Ashesh Ambasta is executive vice- president and head of social investments at ITC Ltd, Kolkata. He was previously ITC’s vice-president of social investments, and senior programme analyst at Action Aid (India). Ambasta, who has done his PhD from the International Institute of Social Studies, The Hague, believes that the energy of the youth must be channelized if India is to thrive economically and keep its social fabric intact. “The creation of large-scale sustainable livelihoods and replenishment of natural resources should be at the core of all sustainability strategies," he says. Edited excerpts from an interview:

Learnings over four years:

ITC was pursuing its 360-degree sustainability initiatives and social investment programmes long before corporate social responsibility (CSR) rules were notified. Our programmes have always followed the most robust processes and methodologies. However, I would like to point out that more than financial outlays, it is sustainable outcomes that matter most in CSR. The biggest differentiator of ITC’s sustainability objective is that it is focused on outcomes and its programmes have achieved significant scale and impact.

Any need for course correction?

We take intensive feedback from different stakeholders on the challenges at various stages of CSR initiatives. We also carry out an assessment exercise every five years. The last one was in 2015. Such an approach not only has the merit of addressing people’s needs, but also provides a long-term perspective and consistency to our sustainability initiatives.

Social vs sustainable:

Social responsibility is an integral part of the wider sustainability agenda of any company. At a fundamental level, sustainability requires companies to run businesses responsibly and ethically. An integral part of this responsibility is to create larger societal value. That is where CSR comes into play. We do not believe that there is any contradiction or conflict between the two.

The big picture:

Our initiatives are determined by mapping stakeholder needs to larger national priorities. We would like to continue with this approach. Given the company’s pan-India presence, its stakeholders form a sizeable community in different locations. To ensure transformational impact, core stakeholder clusters have been identified that today form the nucleus of our social investment interventions. Comprehensive stakeholder engagements have shown that our stakeholders are confronted with multiple, but interrelated, issues, at the core of which is the challenge of securing a sustainable livelihood. The responses comprise an integrated approach to development, rooted in a two-horizon perspective—strengthening today’s dominant sources of livelihoods and creating capabilities for tomorrow. Through this approach, we aim to create a green and inclusive agri-value chain through interventions focused on sustainable agriculture, soil and moisture conservation, social forestry and animal husbandry, while promoting education, skilling, sanitation and solid waste management.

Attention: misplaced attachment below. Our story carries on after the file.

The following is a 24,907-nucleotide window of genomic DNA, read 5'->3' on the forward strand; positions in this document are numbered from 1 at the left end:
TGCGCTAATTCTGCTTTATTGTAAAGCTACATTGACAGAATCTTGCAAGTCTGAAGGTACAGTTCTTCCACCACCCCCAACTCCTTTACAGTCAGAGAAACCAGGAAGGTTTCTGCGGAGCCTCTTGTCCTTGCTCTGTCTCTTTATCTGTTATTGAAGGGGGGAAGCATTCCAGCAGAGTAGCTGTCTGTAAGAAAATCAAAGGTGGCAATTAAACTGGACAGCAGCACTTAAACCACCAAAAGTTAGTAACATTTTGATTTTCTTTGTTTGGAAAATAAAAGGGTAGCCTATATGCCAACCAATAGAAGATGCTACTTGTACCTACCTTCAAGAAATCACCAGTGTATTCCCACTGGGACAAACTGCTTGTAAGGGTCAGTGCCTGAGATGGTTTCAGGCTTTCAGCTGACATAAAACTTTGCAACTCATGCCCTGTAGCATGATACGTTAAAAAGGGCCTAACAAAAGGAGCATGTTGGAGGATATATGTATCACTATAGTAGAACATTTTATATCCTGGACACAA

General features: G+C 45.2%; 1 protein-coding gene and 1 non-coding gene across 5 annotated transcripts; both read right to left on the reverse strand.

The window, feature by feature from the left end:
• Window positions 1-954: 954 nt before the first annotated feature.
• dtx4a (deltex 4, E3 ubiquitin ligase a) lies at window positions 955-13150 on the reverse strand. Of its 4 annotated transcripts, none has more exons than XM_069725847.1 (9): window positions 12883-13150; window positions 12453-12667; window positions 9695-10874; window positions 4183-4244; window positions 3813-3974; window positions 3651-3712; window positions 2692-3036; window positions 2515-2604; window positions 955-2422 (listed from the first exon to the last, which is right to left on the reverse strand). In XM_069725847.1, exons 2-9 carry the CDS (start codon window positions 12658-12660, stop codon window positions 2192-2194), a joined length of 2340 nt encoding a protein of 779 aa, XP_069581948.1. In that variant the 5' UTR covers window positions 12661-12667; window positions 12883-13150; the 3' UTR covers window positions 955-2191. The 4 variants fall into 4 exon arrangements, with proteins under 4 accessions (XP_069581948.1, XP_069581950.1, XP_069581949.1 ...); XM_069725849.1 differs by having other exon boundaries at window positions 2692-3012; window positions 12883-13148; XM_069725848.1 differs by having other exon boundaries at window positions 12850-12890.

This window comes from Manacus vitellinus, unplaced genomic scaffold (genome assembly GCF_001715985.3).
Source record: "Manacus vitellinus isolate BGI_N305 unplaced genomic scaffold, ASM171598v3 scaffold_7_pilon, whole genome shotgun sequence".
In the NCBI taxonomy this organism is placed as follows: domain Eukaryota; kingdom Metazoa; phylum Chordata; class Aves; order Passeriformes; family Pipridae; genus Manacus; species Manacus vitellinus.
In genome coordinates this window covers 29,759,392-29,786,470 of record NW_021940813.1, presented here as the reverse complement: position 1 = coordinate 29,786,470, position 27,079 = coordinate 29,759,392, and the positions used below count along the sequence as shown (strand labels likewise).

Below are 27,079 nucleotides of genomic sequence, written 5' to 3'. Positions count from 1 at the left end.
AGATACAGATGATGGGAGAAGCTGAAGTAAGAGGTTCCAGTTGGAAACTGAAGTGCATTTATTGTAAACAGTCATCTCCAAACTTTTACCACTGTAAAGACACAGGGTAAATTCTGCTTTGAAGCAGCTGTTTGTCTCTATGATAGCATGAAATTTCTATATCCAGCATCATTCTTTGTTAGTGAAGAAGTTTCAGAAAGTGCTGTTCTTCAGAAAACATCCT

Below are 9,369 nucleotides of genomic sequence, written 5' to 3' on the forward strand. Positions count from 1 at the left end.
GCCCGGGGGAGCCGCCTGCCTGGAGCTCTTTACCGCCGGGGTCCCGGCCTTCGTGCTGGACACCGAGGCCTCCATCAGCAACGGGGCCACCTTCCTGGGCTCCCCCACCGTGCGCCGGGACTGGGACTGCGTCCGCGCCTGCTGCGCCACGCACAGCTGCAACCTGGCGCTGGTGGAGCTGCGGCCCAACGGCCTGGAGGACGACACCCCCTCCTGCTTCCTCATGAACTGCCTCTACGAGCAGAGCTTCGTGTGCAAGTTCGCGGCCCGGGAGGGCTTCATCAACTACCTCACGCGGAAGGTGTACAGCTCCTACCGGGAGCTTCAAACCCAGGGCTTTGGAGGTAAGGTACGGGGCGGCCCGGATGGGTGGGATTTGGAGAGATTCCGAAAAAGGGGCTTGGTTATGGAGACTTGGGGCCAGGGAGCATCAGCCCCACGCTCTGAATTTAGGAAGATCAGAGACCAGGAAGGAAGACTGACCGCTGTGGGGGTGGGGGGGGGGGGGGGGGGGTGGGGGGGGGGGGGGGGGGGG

Collaboration is the way ahead:

Going forward, if India has to prosper economically and prevent its social fabric from unravelling, every effort has to be made to harness the energy of our young and growing population. In partnership with the government and other sectors, the CSR programmes of companies must align their interventions to address this challenge.

Mapping CSR and sustainable development goals:

Recognizing that global concerns on sustainability require concerted local action, our initiatives in environmental preservation and replenishment address several of the objectives set out in India’s nationally determined contribution (NDC) commitments to the UN Framework Convention on Climate Change. Likewise, the company’s sustainability programme also contributes meaningfully to the UN sustainable development goals (SDGs). At present, our projects are directly aligned to 10 of the 17 SDGs.

Stakeholder feedback:

Any development programme must address the needs and challenges of stakeholders, as articulated by them. We have put in place strong processes for participatory appraisals and planning which elicit responses on the challenges faced by the grass-roots constituency and accordingly design programmes and interventions. The locations of our sustainability initiatives are also defined by stakeholders. As part of the company’s triple bottom line philosophy (people, planet and profit), we have identified two distinct stakeholder groups for the social sector interventions— rural households linked to our agri-businesses and communities around our production facilities.

We have chosen to work in these areas because our deep understanding of the socio-economic situation in these areas help us customize solutions to address local concerns with a far-reaching impact.

Focus CSR speaks to CSR heads to find out how the space has evolved and what the next big steps could be.

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